3. Posture at Communion and the use of prie dieus (kneeling bench) or altar rails: I have directed that the posture for receiving Communion in this Diocese is standing, in accord with GIRM #160: “The norm is established for the Dioceses of the United States of America is that Holy Communion is to be received standing, unless an individual member of the faithful wishes to receive Communion while kneeling.” While it is the right of the faithful to kneel to receive, nor may any communicant be denied Communion based on posture, given that the norm in this country is standing. I am instructing that priests do not use furniture or items such as prie dieus or Communion rails, as these may seem to undermine this norm or to imply a preference for kneeling to receive.
4. Celebration of the Extraordinary Form: With the publication of Pope Benedict XVI’s Summorum Pontificum, it became permissible for priests to celebrate the Extraordinary Form of the eucharist without applying for permission to their local ordinary. I am requesting, however, that as a matter of courtesy, I am made aware of any such celebrations. As well, this information must be made available to the Holy See in a formal report during each ad limina visit. So, for accurate record-keeping, I request that you report this practice to me, along with frequency and attendance. Remembering always that the Ordinary Form is just that, the ordinary accepted way in which we are to regularly celebrate Mass a faithful Catholics.
5. Priests are not to add elements (words, gestures, actions, etc.) to the liturgy that are not found in the appropriate Missal: No priest should take it upon himself to adapt the liturgy to his particular preferences. Just as he should not insert words such as “God is good…all the time!” into the middle of the Eucharistic Prayer, neither should he insert actions—such as ringing the bells during his own Communion—that are not found in the rubrics of the Missal under which he is celebrating (the Missal of John XXIII for Extraordinary Form; the 3rd edition of the Missal of Paul VI for the Ordinary Form). Liturgy is not an expression of private devotion, as you are all aware.
My Brothers, it is a great trust that I and the Faithful of our Diocese place as you in order to promote the one body in Christ as reflected in our unity and harmony at worship.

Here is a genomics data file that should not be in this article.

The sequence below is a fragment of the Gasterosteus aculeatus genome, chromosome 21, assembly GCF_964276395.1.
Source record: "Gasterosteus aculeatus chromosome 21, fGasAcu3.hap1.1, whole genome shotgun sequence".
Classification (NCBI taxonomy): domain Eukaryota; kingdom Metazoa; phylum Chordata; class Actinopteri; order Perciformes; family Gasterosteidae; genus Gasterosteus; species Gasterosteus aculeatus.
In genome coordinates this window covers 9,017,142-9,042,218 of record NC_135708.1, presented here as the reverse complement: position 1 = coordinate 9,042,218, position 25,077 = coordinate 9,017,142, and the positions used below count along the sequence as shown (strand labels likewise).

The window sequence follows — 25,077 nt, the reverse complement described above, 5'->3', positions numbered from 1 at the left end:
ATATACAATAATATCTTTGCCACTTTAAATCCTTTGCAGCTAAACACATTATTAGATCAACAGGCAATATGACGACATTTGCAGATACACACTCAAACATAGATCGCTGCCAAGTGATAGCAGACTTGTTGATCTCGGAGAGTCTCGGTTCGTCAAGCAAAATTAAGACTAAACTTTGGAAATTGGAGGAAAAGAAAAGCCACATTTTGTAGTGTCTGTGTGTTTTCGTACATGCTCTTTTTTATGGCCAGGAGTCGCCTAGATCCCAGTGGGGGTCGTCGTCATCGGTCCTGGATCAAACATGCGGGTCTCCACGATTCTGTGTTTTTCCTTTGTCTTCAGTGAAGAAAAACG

NOTES FROM THIS ARTICLE:
1 In other words, by adding these words, the Holy See was trying to remind bishops not to destroy beautiful, historic High Altars.
The following comes from an article in 2013 — it is included here for the sake of completeness:
IF I MAY BE PERMITTED a slight digression, I always thought the original reason for having “free-standing altars” had to do with incensation. Several times, the ancient Latin prayers seem to indicate “encircling” the Altar. It appears I was wrong: from square one, the purpose seems to have been versus populum celebration. I also feel that I have (perhaps) been misreading GIRM 299 . I previously believed the extra 2002 sentence was added to help protect churches from being “wreckovated” (if any were still intact by 2002).
Let us consider a few more articles. Here’s one by Fr. Johnson which is worth reading, in spite of numerous typos. They published an errata section (c.f. penultimate PDF page), but even that didn’t correct all the typos (e.g. “versus a populum” should be “versus ad populum”). Don’t dismiss the article because of the typos. Little errors can happen to anyone. For example, I just spent close to $50.00 purchasing Dr. Lauren Pristas’ book and it’s riddled with typos.
Let us now consider a 1993 article about ad orientem celebration published in Notitiæ. When you read it, don’t forget to scroll to the last two pages. There you will find a 1993 article by Msgr. Richard J. Schuler reviewing The Reform of the Roman Liturgy: Its Problems and Background (Msgr. Klaus Gamber). Msgr. Schuler also talks about his understanding of conversus ad populum and versus populum.
Speaking of Msgr. Schuler, here are some thoughts he had about Ad Populum Conversus way back in 1984:
Let us now consider an article by Fr. Fessio (2001). Of special note is this paragraph:
In 1999, Bishop David Foley of Birmingham, Alabama, sent a letter to his priests: “A well-intentioned but flawed and seriously misdirected movement has begun in the United States. Priests are encouraged, on their own initiative, without the permission of their local bishops, to take liberties with the Mass by celebrating in a manner called ad orientem, that is, with their backs to the people. As bishop of this diocese, I have, as the successor of the apostles in union with the Holy Father, the absolute duty to protect it from innovation or sacrilege.”